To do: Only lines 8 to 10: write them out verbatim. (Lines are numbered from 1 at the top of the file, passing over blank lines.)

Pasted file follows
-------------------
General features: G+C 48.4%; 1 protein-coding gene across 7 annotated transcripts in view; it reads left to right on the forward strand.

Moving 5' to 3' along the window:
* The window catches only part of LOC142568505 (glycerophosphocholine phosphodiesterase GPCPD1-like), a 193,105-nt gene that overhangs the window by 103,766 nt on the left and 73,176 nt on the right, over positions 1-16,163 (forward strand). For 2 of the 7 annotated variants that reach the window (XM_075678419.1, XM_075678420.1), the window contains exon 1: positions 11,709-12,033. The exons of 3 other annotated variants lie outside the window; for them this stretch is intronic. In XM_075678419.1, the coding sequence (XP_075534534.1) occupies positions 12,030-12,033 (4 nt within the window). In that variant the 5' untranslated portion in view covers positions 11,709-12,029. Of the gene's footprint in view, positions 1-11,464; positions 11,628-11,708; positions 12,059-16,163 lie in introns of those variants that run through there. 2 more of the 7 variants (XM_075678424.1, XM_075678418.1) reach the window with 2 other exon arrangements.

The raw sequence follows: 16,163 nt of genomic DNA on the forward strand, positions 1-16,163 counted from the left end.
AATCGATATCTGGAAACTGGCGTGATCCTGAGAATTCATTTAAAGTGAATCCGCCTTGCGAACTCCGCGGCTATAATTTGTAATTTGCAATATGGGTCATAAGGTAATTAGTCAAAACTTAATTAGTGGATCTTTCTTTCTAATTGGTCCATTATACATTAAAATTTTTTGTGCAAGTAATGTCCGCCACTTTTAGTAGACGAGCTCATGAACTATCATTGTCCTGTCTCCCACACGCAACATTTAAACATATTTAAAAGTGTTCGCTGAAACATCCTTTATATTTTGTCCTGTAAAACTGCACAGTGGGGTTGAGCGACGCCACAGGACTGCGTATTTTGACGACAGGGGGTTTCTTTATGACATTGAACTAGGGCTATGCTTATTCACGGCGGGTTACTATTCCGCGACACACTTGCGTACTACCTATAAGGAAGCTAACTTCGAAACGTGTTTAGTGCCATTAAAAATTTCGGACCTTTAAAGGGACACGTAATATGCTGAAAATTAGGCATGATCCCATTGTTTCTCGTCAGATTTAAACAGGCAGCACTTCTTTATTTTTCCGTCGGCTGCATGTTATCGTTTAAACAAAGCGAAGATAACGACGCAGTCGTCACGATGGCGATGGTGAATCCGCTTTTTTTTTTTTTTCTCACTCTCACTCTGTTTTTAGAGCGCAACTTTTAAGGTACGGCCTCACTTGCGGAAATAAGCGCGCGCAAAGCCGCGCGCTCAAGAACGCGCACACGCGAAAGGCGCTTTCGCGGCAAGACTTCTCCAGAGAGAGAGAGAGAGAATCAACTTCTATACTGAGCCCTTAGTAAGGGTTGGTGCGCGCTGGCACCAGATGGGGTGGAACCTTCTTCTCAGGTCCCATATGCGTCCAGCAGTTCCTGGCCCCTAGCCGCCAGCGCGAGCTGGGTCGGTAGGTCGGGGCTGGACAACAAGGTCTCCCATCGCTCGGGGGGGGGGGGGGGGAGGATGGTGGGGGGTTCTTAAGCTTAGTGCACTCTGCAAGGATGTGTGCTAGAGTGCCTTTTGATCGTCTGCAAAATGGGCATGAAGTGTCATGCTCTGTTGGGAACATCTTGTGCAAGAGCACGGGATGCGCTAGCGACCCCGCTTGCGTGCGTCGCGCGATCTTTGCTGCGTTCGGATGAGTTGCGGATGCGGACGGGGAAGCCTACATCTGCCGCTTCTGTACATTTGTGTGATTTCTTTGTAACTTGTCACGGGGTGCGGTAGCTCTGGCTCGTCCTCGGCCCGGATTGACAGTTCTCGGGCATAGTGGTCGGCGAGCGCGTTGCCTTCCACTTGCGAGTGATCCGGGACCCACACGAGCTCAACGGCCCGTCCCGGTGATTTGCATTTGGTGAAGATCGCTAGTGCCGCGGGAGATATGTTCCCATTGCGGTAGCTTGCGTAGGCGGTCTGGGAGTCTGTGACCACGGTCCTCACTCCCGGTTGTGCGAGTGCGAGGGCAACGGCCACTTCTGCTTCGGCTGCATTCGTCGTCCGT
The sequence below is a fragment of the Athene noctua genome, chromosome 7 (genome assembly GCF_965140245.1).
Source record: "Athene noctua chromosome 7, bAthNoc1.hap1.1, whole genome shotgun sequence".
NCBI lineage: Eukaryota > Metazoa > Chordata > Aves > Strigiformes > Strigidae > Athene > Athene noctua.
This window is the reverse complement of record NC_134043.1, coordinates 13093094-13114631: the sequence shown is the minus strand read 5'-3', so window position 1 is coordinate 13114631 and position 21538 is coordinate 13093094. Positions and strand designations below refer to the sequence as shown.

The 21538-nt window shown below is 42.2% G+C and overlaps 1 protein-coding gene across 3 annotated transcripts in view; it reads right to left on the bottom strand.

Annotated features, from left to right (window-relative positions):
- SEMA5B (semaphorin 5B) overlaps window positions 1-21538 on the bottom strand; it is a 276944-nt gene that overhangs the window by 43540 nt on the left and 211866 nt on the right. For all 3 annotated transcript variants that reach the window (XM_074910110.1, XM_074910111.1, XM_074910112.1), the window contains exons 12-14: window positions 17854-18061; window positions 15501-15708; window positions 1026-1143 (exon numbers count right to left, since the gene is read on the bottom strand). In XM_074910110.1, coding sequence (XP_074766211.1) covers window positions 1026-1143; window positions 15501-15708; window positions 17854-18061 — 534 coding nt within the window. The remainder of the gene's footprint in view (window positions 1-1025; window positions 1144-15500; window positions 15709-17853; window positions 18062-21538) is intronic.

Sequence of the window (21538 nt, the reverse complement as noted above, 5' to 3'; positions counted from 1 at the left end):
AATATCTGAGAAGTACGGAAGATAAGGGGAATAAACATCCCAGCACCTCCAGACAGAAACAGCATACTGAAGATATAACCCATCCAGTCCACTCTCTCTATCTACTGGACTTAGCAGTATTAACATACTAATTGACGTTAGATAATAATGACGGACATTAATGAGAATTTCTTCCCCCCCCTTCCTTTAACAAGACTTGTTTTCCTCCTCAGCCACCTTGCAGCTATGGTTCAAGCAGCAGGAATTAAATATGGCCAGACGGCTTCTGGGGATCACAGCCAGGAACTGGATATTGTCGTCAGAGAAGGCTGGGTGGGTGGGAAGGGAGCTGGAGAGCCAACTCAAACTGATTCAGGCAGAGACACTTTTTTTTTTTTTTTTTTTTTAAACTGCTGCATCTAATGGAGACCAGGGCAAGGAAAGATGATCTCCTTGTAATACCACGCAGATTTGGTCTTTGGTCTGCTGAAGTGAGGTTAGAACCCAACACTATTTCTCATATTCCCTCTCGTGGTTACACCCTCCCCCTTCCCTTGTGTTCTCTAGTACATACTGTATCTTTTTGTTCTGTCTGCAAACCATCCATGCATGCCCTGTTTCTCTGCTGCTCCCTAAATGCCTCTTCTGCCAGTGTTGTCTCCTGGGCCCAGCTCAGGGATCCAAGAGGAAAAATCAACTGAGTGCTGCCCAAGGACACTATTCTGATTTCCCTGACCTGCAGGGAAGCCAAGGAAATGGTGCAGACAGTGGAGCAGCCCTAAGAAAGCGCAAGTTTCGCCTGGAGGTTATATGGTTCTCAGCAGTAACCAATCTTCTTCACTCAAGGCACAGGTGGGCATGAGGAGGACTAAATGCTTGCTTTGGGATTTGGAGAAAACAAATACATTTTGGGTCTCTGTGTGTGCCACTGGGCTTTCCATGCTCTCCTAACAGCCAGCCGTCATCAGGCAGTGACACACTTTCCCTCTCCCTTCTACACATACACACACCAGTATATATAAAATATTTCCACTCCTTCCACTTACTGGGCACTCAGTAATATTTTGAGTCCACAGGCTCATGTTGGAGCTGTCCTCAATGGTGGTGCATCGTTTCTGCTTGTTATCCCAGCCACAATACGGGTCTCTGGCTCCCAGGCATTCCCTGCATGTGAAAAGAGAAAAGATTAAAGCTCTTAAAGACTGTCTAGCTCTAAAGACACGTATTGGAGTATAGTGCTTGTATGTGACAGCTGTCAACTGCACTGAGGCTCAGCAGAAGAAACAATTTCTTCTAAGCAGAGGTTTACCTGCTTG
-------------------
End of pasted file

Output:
NCBI lineage: Eukaryota > Metazoa > Chordata > Aves > Strigiformes > Strigidae > Athene > Athene noctua.
This window is the reverse complement of record NC_134043.1, coordinates 13093094-13114631: the sequence shown is the minus strand read 5'-3', so window position 1 is coordinate 13114631 and position 21538 is coordinate 13093094. Positions and strand designations below refer to the sequence as shown.

The 21538-nt window shown below is 42.2% G+C and overlaps 1 protein-coding gene across 3 annotated transcripts in view; it reads right to left on the bottom strand.